Two things have been in the news in the past week that bring to mind events in two of my works of fiction.
Last week a body landed in a street in Mortlake, southwest London. It transpired that the body was that of a man, North African or possibly Congolese or Angolan in origin, who had stowed away in the landing gear of an airplane. While many of the newspaper reports focused on the horror of waking up to find a dead man crumpled on your street outside your house, others explored the risk demonstrated by the stowaway’s breach of airport security, back in the country where he boarded the plane. Of course, this story replicates the story I’m currently exploring in my new novel, ‘Our Stuff and Our Things’, and the digital fiction Chris Joseph and I are working on, ‘Flight Paths’. In my version of the life of a stowaway, he gets up and walks away. If only that was true for the man who fell on that street in Mortlake. Here’s an interesting report on the story.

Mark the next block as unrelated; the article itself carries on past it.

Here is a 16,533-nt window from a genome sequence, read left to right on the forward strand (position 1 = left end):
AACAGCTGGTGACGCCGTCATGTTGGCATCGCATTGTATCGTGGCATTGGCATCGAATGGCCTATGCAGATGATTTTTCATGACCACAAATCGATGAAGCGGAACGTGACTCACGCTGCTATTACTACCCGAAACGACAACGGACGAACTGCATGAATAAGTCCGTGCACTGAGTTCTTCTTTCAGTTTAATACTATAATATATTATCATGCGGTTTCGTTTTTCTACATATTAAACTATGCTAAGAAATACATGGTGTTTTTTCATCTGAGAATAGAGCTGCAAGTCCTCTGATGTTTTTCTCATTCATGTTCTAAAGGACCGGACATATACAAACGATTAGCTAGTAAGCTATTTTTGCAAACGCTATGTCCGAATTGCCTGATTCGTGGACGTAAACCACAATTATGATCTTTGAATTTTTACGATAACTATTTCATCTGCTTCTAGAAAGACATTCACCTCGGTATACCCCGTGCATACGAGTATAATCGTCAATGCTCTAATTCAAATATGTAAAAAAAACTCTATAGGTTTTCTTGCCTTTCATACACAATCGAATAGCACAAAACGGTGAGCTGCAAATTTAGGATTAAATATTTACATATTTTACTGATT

As well as that, yesterday the news reported that a British soldier in Afghanistan had gone into labour and produced a baby, having not realised that she was pregnant. This story unleashed a media stream of concealed and unknown pregnancy stories. In my novel, ‘The Mistress of Nothing’, Sally Naldrett, the main character in the book, conceals her pregnancy. Since the book was published, various readers have queried whether or not this could be possible; indeed, most women’s experience of pregnancy, my own included, precludes the idea of either not knowing you are pregnant or being able to hide it. However, as the stories in the press revealed yesterday, it is actually much more common than anyone would think possible. One radio report I had mentioned a study in Wales that concluded that 1 out of 2500 pregnancies are concealed or unknown. Sally Naldrett’s concealed pregnancy is a true story; she really did hide her pregnancy from Lucie Duff Gordon, despite living in close and continual proximity with her.